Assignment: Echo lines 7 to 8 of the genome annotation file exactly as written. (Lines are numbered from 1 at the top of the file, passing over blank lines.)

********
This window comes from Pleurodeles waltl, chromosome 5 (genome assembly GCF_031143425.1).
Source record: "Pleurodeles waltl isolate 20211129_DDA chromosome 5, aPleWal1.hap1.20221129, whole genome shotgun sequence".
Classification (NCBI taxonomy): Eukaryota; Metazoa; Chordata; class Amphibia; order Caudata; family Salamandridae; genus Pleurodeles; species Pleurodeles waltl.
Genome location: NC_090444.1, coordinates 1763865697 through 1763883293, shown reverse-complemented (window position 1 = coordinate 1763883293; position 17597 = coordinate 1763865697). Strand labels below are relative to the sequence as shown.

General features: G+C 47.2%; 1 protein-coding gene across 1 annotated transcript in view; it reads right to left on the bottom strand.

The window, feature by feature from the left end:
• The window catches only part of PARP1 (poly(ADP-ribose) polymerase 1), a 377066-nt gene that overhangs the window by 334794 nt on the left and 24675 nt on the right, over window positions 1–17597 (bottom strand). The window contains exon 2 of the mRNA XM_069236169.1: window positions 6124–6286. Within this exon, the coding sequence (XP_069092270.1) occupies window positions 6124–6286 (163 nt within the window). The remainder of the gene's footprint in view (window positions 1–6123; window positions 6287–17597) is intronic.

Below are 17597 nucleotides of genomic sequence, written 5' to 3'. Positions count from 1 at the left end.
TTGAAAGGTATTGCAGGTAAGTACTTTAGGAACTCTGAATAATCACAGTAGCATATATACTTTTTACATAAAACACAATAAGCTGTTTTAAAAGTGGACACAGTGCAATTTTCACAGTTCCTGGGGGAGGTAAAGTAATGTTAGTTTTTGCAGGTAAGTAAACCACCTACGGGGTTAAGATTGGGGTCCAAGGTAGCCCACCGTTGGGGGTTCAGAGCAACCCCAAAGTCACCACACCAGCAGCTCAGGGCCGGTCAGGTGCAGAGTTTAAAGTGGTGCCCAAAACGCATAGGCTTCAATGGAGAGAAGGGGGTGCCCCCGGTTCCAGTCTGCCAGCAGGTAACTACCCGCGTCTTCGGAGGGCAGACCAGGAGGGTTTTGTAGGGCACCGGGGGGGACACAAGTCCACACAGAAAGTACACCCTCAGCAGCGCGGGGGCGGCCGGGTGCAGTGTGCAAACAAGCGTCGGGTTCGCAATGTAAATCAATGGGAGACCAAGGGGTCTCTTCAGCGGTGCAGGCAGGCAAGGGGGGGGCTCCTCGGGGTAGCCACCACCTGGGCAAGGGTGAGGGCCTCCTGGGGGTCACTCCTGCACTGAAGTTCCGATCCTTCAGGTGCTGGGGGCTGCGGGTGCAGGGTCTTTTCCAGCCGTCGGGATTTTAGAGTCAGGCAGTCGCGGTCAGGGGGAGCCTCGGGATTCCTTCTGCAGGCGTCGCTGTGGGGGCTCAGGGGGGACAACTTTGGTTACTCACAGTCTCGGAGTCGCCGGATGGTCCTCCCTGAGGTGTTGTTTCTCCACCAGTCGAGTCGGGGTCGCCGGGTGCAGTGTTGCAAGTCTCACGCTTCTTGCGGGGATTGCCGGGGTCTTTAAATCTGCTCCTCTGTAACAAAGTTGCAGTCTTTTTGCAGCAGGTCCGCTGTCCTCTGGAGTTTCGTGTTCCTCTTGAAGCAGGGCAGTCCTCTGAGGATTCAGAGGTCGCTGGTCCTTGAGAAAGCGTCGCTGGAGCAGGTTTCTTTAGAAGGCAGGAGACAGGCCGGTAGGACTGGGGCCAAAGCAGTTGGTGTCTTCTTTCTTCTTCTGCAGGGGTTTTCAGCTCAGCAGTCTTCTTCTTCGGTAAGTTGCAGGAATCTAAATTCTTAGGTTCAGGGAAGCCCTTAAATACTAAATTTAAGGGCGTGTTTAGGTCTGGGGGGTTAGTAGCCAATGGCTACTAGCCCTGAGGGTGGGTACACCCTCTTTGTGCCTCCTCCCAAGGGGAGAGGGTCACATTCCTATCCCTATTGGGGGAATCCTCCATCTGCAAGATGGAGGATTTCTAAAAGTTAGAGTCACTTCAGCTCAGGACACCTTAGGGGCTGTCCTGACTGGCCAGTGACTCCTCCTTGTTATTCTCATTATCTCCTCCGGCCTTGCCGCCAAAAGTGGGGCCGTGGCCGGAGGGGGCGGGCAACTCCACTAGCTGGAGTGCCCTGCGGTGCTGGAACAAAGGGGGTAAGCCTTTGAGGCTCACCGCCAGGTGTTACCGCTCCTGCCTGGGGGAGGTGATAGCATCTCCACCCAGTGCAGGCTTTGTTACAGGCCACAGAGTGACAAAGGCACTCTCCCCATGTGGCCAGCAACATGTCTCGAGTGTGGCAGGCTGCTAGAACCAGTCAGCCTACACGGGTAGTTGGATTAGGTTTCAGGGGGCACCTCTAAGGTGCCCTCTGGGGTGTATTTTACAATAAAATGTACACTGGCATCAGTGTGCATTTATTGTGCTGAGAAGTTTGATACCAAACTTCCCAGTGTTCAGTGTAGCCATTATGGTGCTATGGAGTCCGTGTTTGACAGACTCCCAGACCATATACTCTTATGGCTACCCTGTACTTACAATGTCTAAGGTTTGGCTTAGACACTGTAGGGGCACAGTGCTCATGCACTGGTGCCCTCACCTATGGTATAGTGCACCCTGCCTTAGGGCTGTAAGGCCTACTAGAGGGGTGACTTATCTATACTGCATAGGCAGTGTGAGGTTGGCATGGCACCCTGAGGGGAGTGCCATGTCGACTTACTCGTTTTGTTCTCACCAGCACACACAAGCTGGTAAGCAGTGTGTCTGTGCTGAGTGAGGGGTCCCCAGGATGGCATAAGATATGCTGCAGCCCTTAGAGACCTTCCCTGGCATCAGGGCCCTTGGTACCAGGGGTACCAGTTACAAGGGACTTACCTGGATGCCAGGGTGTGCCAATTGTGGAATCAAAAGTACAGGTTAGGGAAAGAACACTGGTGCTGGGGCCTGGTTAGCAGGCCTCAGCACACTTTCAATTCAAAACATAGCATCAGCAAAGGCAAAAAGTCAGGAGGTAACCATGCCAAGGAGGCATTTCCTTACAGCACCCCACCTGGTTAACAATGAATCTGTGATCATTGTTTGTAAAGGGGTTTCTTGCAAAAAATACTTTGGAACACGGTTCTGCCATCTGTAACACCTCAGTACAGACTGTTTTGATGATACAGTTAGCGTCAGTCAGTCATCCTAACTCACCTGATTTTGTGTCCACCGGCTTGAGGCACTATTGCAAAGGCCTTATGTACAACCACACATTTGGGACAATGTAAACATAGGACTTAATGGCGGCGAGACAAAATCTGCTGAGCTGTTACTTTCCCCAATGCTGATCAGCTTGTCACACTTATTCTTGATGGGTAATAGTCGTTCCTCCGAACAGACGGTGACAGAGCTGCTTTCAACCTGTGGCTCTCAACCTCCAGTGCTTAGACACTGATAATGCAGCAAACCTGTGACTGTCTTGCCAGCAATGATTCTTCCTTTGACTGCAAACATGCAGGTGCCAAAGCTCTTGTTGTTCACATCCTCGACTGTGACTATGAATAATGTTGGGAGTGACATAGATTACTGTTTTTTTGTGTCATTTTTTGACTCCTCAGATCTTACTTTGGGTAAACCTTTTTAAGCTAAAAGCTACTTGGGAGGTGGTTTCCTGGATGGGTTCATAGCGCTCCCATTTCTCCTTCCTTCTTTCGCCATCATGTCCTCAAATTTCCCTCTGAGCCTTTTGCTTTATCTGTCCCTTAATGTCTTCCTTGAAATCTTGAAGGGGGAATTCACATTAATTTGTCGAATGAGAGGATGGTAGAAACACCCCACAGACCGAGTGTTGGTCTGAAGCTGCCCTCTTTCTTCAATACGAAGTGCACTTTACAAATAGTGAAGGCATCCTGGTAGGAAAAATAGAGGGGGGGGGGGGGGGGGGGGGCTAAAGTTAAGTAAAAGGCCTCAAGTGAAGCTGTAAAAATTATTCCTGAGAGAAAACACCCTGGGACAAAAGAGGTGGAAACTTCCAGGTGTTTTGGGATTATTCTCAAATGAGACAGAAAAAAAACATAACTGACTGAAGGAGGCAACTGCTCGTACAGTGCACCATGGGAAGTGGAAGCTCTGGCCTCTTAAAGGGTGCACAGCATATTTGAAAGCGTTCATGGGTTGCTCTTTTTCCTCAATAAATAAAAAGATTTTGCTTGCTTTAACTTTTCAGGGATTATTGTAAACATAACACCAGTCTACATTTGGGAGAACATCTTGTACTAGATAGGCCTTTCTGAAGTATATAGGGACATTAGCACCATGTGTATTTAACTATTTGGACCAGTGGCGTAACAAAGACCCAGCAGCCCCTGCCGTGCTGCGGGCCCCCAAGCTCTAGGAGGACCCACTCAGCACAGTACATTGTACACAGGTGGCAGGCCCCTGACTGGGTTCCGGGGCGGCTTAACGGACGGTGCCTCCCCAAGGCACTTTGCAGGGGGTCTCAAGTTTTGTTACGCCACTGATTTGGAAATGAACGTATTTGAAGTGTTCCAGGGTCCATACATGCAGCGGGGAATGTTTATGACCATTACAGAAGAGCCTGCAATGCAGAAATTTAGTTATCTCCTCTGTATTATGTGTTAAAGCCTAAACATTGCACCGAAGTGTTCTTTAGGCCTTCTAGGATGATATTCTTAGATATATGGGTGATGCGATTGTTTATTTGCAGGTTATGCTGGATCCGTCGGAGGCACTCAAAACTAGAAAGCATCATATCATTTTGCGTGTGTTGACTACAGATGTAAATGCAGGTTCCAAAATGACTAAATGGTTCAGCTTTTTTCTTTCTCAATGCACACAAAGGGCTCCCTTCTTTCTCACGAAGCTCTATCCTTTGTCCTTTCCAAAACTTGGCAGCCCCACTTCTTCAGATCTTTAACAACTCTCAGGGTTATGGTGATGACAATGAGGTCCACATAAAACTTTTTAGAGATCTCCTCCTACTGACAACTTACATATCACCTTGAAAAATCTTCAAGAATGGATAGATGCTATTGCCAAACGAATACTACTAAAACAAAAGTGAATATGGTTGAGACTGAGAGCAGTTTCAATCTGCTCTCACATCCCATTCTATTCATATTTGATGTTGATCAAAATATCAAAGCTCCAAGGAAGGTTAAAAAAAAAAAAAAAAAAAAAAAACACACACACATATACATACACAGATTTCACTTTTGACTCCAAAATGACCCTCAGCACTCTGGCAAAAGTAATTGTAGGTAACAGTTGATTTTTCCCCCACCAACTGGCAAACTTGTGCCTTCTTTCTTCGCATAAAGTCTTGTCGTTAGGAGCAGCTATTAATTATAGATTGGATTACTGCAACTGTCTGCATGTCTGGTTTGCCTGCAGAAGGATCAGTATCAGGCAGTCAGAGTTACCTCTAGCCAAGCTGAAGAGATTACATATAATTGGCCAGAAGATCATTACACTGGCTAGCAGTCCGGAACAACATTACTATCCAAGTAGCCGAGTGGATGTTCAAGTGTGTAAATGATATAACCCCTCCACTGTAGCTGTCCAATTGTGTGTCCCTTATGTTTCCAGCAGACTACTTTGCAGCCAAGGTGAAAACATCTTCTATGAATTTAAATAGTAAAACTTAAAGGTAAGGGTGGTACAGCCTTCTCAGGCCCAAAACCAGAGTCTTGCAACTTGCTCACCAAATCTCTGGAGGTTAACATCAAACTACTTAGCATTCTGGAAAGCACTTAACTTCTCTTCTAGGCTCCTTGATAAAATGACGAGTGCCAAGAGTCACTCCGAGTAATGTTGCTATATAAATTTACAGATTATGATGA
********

• The window catches only part of PARP1 (poly(ADP-ribose) polymerase 1), a 377066-nt gene that overhangs the window by 334794 nt on the left and 24675 nt on the right, over window positions 1–17597 (bottom strand). The window contains exon 2 of the mRNA XM_069236169.1: window positions 6124–6286. Within this exon, the coding sequence (XP_069092270.1) occupies window positions 6124–6286 (163 nt within the window). The remainder of the gene's footprint in view (window positions 1–6123; window positions 6287–17597) is intronic.

Below are 17597 nucleotides of genomic sequence, written 5' to 3'. Positions count from 1 at the left end.